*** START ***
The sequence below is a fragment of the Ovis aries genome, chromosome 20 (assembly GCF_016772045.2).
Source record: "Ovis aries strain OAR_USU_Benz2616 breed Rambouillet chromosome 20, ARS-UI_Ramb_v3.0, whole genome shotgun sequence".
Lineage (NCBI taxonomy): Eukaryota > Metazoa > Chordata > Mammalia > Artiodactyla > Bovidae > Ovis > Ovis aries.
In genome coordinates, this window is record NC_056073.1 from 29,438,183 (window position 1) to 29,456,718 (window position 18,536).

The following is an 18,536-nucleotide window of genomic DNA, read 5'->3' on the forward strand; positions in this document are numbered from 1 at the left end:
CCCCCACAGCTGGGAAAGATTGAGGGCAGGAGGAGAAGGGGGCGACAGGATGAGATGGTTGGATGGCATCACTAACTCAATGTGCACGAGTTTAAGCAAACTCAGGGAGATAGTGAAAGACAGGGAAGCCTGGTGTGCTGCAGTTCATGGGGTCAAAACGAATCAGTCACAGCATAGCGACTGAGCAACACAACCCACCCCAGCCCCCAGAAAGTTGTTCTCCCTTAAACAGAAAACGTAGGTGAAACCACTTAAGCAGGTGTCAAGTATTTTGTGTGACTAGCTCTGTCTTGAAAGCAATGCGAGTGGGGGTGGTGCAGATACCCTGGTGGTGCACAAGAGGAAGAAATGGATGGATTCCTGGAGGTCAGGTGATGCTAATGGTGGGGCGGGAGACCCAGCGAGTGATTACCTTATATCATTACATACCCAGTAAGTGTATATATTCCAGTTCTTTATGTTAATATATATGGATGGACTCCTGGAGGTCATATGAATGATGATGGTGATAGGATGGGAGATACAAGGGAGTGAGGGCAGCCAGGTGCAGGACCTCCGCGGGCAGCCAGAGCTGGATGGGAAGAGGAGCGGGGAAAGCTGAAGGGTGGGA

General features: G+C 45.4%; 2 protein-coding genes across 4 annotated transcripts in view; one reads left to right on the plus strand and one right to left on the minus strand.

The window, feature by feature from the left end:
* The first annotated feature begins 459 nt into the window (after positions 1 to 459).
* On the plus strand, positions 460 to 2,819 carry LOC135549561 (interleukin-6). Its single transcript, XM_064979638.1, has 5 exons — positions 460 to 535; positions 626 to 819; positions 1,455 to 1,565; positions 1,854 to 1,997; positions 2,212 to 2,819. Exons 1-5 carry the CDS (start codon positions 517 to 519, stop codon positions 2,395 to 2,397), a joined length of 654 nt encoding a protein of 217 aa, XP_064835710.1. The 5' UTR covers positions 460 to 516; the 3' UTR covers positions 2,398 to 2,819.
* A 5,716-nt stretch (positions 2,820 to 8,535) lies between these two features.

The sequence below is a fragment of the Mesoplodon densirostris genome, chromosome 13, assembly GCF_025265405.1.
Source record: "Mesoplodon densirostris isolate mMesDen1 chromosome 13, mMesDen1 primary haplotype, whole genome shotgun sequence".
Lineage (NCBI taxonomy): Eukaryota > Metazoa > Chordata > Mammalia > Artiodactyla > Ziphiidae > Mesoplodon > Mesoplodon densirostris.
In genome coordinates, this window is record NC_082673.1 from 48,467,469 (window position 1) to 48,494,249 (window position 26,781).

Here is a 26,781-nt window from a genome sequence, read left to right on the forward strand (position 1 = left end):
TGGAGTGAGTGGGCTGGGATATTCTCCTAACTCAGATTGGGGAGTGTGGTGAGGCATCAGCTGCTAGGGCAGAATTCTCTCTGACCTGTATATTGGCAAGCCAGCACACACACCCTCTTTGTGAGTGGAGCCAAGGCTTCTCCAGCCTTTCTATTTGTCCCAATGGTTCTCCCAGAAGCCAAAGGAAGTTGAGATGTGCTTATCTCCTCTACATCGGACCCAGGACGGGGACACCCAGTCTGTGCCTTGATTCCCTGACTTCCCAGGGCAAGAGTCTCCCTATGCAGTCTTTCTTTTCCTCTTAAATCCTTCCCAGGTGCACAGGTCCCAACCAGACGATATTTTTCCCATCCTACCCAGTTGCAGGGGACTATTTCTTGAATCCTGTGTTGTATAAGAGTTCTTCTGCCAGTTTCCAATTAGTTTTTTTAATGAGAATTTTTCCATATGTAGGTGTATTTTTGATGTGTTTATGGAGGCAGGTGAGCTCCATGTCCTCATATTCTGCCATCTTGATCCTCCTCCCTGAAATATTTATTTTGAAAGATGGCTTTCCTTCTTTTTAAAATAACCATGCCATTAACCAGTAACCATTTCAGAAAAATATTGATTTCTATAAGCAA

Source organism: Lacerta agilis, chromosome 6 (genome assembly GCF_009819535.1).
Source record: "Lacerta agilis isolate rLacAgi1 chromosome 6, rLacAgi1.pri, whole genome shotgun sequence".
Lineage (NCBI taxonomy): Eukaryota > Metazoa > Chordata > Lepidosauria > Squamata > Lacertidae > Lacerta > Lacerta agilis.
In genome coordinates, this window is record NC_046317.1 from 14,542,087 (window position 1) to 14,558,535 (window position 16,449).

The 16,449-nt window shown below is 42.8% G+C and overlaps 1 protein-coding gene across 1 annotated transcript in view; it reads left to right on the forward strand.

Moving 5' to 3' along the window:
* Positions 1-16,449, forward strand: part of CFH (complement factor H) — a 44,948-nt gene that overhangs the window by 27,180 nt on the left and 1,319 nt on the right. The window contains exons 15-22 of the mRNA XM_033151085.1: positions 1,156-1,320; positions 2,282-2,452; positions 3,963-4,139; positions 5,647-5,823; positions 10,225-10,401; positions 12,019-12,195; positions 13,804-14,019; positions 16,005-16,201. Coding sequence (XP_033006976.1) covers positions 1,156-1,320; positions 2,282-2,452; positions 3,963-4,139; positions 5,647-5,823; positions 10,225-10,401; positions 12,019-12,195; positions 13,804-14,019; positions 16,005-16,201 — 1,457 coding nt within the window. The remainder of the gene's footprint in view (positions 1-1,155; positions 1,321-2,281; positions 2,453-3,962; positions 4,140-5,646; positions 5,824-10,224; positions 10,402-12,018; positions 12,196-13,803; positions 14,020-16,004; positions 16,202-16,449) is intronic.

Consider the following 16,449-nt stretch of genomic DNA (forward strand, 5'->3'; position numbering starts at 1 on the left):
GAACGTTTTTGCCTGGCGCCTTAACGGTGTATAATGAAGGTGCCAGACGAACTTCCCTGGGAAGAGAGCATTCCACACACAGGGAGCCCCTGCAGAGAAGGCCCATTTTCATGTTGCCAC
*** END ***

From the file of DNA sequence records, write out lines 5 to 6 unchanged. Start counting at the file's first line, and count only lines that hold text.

The following is an 18,536-nucleotide window of genomic DNA, read 5'->3' on the forward strand; positions in this document are numbered from 1 at the left end:
CCCCCACAGCTGGGAAAGATTGAGGGCAGGAGGAGAAGGGGGCGACAGGATGAGATGGTTGGATGGCATCACTAACTCAATGTGCACGAGTTTAAGCAAACTCAGGGAGATAGTGAAAGACAGGGAAGCCTGGTGTGCTGCAGTTCATGGGGTCAAAACGAATCAGTCACAGCATAGCGACTGAGCAACACAACCCACCCCAGCCCCCAGAAAGTTGTTCTCCCTTAAACAGAAAACGTAGGTGAAACCACTTAAGCAGGTGTCAAGTATTTTGTGTGACTAGCTCTGTCTTGAAAGCAATGCGAGTGGGGGTGGTGCAGATACCCTGGTGGTGCACAAGAGGAAGAAATGGATGGATTCCTGGAGGTCAGGTGATGCTAATGGTGGGGCGGGAGACCCAGCGAGTGATTACCTTATATCATTACATACCCAGTAAGTGTATATATTCCAGTTCTTTATGTTAATATATATGGATGGACTCCTGGAGGTCATATGAATGATGATGGTGATAGGATGGGAGATACAAGGGAGTGAGGGCAGCCAGGTGCAGGACCTCCGCGGGCAGCCAGAGCTGGATGGGAAGAGGAGCGGGGAAAGCTGAAGGGTGGGA